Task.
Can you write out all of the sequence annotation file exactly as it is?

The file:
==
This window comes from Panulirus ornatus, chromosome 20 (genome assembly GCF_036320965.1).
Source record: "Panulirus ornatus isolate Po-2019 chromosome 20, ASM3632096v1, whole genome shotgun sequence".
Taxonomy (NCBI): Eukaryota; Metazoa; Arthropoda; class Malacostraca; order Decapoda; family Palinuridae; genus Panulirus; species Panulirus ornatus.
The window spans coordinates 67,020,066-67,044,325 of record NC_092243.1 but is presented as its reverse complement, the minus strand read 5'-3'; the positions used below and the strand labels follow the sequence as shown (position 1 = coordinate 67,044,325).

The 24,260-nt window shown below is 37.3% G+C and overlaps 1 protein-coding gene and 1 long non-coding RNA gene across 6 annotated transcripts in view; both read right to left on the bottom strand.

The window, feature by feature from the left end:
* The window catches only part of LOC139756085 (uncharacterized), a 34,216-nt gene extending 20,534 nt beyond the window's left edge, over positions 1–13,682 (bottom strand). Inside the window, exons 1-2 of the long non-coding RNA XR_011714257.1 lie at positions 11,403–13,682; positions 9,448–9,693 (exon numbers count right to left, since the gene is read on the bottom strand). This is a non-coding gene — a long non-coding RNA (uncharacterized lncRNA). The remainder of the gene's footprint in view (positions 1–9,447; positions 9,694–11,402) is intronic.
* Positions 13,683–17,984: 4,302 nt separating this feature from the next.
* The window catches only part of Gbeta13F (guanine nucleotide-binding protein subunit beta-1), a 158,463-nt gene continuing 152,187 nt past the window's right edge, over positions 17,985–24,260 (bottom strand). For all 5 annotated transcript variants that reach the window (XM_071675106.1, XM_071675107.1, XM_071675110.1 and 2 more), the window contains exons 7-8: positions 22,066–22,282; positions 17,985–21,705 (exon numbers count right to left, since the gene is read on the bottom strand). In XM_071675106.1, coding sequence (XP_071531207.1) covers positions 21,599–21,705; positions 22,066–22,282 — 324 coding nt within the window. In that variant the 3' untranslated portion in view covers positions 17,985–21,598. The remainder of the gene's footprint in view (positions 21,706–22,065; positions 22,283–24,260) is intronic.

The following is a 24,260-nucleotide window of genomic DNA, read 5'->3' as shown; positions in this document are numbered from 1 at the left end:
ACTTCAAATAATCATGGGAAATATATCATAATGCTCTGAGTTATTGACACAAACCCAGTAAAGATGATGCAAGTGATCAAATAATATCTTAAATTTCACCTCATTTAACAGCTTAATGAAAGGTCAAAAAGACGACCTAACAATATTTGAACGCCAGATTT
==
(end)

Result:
This window comes from Panulirus ornatus, chromosome 20 (genome assembly GCF_036320965.1).
Source record: "Panulirus ornatus isolate Po-2019 chromosome 20, ASM3632096v1, whole genome shotgun sequence".
Taxonomy (NCBI): Eukaryota; Metazoa; Arthropoda; class Malacostraca; order Decapoda; family Palinuridae; genus Panulirus; species Panulirus ornatus.
The window spans coordinates 67,020,066-67,044,325 of record NC_092243.1 but is presented as its reverse complement, the minus strand read 5'-3'; the positions used below and the strand labels follow the sequence as shown (position 1 = coordinate 67,044,325).

The 24,260-nt window shown below is 37.3% G+C and overlaps 1 protein-coding gene and 1 long non-coding RNA gene across 6 annotated transcripts in view; both read right to left on the bottom strand.

The window, feature by feature from the left end:
* The window catches only part of LOC139756085 (uncharacterized), a 34,216-nt gene extending 20,534 nt beyond the window's left edge, over positions 1–13,682 (bottom strand). Inside the window, exons 1-2 of the long non-coding RNA XR_011714257.1 lie at positions 11,403–13,682; positions 9,448–9,693 (exon numbers count right to left, since the gene is read on the bottom strand). This is a non-coding gene — a long non-coding RNA (uncharacterized lncRNA). The remainder of the gene's footprint in view (positions 1–9,447; positions 9,694–11,402) is intronic.
* Positions 13,683–17,984: 4,302 nt separating this feature from the next.
* The window catches only part of Gbeta13F (guanine nucleotide-binding protein subunit beta-1), a 158,463-nt gene continuing 152,187 nt past the window's right edge, over positions 17,985–24,260 (bottom strand). For all 5 annotated transcript variants that reach the window (XM_071675106.1, XM_071675107.1, XM_071675110.1 and 2 more), the window contains exons 7-8: positions 22,066–22,282; positions 17,985–21,705 (exon numbers count right to left, since the gene is read on the bottom strand). In XM_071675106.1, coding sequence (XP_071531207.1) covers positions 21,599–21,705; positions 22,066–22,282 — 324 coding nt within the window. In that variant the 3' untranslated portion in view covers positions 17,985–21,598. The remainder of the gene's footprint in view (positions 21,706–22,065; positions 22,283–24,260) is intronic.

The following is a 24,260-nucleotide window of genomic DNA, read 5'->3' as shown; positions in this document are numbered from 1 at the left end:
ACTTCAAATAATCATGGGAAATATATCATAATGCTCTGAGTTATTGACACAAACCCAGTAAAGATGATGCAAGTGATCAAATAATATCTTAAATTTCACCTCATTTAACAGCTTAATGAAAGGTCAAAAAGACGACCTAACAATATTTGAACGCCAGATTT